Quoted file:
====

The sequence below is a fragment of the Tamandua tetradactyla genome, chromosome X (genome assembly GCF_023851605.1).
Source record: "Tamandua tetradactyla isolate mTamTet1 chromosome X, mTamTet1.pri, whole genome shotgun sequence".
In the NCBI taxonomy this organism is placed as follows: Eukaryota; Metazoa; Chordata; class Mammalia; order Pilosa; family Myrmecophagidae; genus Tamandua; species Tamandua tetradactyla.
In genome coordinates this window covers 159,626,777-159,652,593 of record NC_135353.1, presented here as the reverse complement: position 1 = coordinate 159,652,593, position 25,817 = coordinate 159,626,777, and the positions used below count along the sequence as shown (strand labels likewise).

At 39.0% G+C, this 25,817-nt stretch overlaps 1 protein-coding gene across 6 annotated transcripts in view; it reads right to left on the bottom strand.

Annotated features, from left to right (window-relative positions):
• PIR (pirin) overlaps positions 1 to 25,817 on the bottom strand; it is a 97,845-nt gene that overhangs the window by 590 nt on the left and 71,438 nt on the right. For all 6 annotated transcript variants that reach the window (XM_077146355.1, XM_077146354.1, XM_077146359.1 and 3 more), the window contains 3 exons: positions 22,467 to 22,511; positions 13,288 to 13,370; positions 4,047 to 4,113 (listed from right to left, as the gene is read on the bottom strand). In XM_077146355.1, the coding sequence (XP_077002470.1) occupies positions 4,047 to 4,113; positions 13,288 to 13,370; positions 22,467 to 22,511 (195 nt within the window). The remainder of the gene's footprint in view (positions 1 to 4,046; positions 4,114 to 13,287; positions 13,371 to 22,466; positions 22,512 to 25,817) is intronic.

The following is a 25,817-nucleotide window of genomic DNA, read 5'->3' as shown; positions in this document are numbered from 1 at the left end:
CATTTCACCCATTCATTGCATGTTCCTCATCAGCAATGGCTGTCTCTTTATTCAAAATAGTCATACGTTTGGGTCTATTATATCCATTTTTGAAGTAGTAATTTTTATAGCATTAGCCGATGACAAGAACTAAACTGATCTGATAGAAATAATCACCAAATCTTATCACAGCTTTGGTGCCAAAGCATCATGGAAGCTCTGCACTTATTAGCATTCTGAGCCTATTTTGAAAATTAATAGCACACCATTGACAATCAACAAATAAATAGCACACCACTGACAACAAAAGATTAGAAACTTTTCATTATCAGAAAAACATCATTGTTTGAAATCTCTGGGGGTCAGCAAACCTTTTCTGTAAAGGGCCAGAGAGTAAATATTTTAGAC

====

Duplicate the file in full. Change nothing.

The sequence below is a fragment of the Tamandua tetradactyla genome, chromosome X (genome assembly GCF_023851605.1).
Source record: "Tamandua tetradactyla isolate mTamTet1 chromosome X, mTamTet1.pri, whole genome shotgun sequence".
In the NCBI taxonomy this organism is placed as follows: Eukaryota; Metazoa; Chordata; class Mammalia; order Pilosa; family Myrmecophagidae; genus Tamandua; species Tamandua tetradactyla.
In genome coordinates this window covers 159,626,777-159,652,593 of record NC_135353.1, presented here as the reverse complement: position 1 = coordinate 159,652,593, position 25,817 = coordinate 159,626,777, and the positions used below count along the sequence as shown (strand labels likewise).

At 39.0% G+C, this 25,817-nt stretch overlaps 1 protein-coding gene across 6 annotated transcripts in view; it reads right to left on the bottom strand.

Annotated features, from left to right (window-relative positions):
• PIR (pirin) overlaps positions 1 to 25,817 on the bottom strand; it is a 97,845-nt gene that overhangs the window by 590 nt on the left and 71,438 nt on the right. For all 6 annotated transcript variants that reach the window (XM_077146355.1, XM_077146354.1, XM_077146359.1 and 3 more), the window contains 3 exons: positions 22,467 to 22,511; positions 13,288 to 13,370; positions 4,047 to 4,113 (listed from right to left, as the gene is read on the bottom strand). In XM_077146355.1, the coding sequence (XP_077002470.1) occupies positions 4,047 to 4,113; positions 13,288 to 13,370; positions 22,467 to 22,511 (195 nt within the window). The remainder of the gene's footprint in view (positions 1 to 4,046; positions 4,114 to 13,287; positions 13,371 to 22,466; positions 22,512 to 25,817) is intronic.

The following is a 25,817-nucleotide window of genomic DNA, read 5'->3' as shown; positions in this document are numbered from 1 at the left end:
CATTTCACCCATTCATTGCATGTTCCTCATCAGCAATGGCTGTCTCTTTATTCAAAATAGTCATACGTTTGGGTCTATTATATCCATTTTTGAAGTAGTAATTTTTATAGCATTAGCCGATGACAAGAACTAAACTGATCTGATAGAAATAATCACCAAATCTTATCACAGCTTTGGTGCCAAAGCATCATGGAAGCTCTGCACTTATTAGCATTCTGAGCCTATTTTGAAAATTAATAGCACACCATTGACAATCAACAAATAAATAGCACACCACTGACAACAAAAGATTAGAAACTTTTCATTATCAGAAAAACATCATTGTTTGAAATCTCTGGGGGTCAGCAAACCTTTTCTGTAAAGGGCCAGAGAGTAAATATTTTAGAC